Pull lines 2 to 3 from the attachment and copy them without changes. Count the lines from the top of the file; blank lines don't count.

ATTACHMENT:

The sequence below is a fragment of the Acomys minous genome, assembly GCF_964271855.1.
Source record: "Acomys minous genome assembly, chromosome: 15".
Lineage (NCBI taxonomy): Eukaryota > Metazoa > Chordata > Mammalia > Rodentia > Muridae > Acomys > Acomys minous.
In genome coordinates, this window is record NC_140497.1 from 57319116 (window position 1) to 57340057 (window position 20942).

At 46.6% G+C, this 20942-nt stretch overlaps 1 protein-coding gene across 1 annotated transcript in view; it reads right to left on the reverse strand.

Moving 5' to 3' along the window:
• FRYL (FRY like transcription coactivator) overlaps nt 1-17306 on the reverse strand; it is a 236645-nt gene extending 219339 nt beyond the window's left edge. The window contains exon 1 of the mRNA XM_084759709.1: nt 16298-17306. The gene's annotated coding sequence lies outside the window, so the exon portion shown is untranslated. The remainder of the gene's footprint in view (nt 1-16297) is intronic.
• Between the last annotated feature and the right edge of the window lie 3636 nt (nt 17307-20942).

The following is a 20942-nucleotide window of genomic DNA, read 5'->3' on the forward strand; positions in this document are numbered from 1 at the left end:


Source record: "Acomys minous genome assembly, chromosome: 15".
Lineage (NCBI taxonomy): Eukaryota > Metazoa > Chordata > Mammalia > Rodentia > Muridae > Acomys > Acomys minous.